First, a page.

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Discussion Starter · #1 · (Edited)
All right, lets hear about all those little things you do to make a job go faster/easier. If this thread runs long (which I hope), I'll make it a sticky.

Here a few to start.

Spray some WD40 on a rag, and wipe down the end caps and metal arms of your rollers before dipping it in paint. After the job, the paint will clean off easily. Literally wipe off. Keeps roller frames brand new looking. Also spray the inside cage.

When finished with a 5, use a screwdriver to pry out the rubber seal around the inside of the lid. This works great to hold a piece of plastic over your current paint 5 over night (or during lunch, or over a weekend) while on a job. You can throw a wet rag over the 5, then cut a piece of plastic to cover the whole top, and the rubber seal works like the perfect sized rubber band. Keeps paint fresh for a couple days like this.

When using premix mud, never mix or pull mud out of the 5 it comes in. Scoop out a portion at a time into another clean 5, add a splash of water and dish detergent, and mix it with a drill/paddle. If you mix it in the original 5, or pour off that water, it will dry around the edges, and get chunky. Also always wipe off the inside of the lid when you crack it open to keep the residue from drying out and falling in the mud.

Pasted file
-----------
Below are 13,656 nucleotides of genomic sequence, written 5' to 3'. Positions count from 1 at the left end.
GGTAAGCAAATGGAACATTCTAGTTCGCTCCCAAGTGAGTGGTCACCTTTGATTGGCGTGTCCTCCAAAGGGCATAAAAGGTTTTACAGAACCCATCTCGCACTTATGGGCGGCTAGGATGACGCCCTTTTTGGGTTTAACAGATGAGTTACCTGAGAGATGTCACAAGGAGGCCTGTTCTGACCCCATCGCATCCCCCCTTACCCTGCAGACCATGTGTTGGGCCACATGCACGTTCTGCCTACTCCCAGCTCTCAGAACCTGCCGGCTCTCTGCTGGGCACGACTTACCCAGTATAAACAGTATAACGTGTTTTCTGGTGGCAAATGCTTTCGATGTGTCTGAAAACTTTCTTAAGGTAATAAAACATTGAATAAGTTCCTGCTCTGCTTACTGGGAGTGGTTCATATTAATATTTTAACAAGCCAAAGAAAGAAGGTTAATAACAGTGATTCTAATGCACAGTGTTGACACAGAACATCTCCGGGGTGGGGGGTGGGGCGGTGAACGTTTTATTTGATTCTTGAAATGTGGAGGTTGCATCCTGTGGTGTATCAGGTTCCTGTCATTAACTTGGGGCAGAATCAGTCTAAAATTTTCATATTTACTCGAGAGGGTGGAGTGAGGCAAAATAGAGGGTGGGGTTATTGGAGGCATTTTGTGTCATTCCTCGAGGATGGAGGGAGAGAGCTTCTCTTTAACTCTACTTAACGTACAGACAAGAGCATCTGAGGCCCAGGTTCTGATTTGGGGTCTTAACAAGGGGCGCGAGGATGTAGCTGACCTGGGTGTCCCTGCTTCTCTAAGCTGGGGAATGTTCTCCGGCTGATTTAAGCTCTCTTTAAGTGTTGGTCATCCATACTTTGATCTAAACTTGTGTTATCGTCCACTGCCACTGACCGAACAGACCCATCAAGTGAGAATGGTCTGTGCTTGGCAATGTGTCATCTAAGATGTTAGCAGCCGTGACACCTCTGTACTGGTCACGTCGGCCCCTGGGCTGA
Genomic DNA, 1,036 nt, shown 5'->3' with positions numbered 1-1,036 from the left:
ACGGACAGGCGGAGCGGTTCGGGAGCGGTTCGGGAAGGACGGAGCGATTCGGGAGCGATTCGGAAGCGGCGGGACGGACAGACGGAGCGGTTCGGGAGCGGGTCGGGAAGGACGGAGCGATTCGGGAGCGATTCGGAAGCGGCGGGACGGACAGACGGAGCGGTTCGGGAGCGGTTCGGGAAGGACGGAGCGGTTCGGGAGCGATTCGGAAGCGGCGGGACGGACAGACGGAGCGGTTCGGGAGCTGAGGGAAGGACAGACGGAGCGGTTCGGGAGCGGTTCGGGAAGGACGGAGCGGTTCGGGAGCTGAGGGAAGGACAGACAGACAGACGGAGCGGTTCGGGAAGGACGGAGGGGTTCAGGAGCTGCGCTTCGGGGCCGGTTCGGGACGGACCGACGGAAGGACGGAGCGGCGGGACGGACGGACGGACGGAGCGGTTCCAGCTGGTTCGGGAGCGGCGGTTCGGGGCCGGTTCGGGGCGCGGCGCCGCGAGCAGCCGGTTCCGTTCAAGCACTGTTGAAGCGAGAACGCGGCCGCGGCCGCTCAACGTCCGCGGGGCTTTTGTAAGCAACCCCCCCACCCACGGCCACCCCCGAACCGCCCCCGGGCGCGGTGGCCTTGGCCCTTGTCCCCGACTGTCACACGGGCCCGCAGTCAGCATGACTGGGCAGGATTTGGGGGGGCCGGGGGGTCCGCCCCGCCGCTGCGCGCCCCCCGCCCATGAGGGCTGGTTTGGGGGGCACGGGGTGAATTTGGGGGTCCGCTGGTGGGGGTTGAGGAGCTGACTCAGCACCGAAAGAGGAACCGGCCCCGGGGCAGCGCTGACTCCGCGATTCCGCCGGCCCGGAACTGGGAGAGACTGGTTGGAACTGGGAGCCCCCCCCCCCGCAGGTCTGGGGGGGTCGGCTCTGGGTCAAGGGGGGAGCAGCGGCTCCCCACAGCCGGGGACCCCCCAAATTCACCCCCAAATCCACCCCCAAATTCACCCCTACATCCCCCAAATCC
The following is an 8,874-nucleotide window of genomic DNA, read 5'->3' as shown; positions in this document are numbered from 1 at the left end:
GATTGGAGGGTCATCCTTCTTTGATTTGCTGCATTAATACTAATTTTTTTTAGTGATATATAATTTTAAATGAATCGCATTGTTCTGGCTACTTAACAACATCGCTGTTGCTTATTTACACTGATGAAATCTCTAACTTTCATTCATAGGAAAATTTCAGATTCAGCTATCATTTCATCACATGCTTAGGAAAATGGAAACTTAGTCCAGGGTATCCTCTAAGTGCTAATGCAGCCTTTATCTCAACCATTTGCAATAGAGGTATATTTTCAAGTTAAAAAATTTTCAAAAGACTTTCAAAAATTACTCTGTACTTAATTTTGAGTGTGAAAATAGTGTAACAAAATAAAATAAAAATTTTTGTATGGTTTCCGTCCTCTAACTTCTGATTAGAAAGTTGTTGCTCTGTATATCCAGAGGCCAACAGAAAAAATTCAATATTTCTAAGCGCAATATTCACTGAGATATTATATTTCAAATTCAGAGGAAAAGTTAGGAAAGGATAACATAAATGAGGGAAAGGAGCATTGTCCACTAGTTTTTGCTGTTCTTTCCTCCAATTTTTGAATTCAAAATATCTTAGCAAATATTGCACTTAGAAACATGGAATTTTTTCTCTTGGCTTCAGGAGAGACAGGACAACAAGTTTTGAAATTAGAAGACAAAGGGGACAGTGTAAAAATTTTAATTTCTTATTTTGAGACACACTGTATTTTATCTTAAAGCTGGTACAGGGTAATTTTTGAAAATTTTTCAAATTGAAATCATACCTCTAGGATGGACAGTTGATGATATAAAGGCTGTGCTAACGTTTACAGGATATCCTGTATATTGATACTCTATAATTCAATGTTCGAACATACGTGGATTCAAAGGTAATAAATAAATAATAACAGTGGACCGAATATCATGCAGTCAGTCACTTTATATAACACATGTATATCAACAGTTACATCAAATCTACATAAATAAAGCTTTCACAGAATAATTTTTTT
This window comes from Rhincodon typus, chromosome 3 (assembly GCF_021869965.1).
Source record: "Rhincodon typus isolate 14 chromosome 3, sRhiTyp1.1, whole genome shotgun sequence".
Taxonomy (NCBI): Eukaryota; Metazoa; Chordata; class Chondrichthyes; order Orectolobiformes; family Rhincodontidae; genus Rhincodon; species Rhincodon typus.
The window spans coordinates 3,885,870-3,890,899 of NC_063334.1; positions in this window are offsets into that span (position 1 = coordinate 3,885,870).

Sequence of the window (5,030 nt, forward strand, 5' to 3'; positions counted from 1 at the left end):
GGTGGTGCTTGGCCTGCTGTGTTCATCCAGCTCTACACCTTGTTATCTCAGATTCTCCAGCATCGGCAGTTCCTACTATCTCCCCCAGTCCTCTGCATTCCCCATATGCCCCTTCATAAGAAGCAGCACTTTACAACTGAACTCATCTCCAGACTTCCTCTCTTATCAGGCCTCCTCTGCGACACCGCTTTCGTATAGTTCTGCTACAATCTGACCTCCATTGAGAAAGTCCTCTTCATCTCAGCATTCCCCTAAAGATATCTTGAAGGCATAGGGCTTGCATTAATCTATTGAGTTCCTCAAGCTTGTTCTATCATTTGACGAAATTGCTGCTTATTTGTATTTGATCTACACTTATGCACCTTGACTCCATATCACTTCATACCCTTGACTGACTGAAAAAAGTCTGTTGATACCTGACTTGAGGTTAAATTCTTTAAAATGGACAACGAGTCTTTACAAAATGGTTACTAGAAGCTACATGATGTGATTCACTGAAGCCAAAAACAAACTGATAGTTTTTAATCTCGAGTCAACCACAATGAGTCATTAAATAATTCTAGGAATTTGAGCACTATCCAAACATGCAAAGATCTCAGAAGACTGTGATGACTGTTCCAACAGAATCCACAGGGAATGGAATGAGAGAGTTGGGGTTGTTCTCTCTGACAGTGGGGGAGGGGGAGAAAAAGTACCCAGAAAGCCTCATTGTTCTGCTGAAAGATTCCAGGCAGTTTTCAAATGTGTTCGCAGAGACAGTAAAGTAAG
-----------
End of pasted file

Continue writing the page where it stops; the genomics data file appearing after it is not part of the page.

Next!
 

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FT painter/FT dad
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1,254 Posts
-Quick Click stand offs for extension ladders

-Extenda Planks w/ ladder jacks for long runs of soffit, trim, etc.

-When working around bushes, wrap a long runner around and tie in a knot


Thanks for the inital tips PWG...I learned a few new ones :thumbsup:
 

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Systems Fanatic
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This may not be what you have in mind, but I think it helps the job go smoother.

On the first day you start the job, walk around with the customer and look for things like broken windows, paint splatters, overspray, etc. Point these out to the customer and put it in writing. This avoids tons of problems at the end of the job.

Brian Phillips
 

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This may not be what you have in mind, but I think it helps the job go smoother.

On the first day you start the job, walk around with the customer and look for things like broken windows, paint splatters, overspray, etc. Point these out to the customer and put it in writing. This avoids tons of problems at the end of the job.
Brian Phillips
Yea its amazing how, how we get blammed for stuff that was already their,:mad: i had a lady tell me the other day, her deck looked old because my crew got bleach on it, when washing the house, i told her no it was that way when we started, thats why i asked her husband if he wanted a price on it, she shut up real quick. IT PISSES ME OFF TO NO END, PEOPLE TRYing TO GET OVER, WITH CRAP LIKE THAT.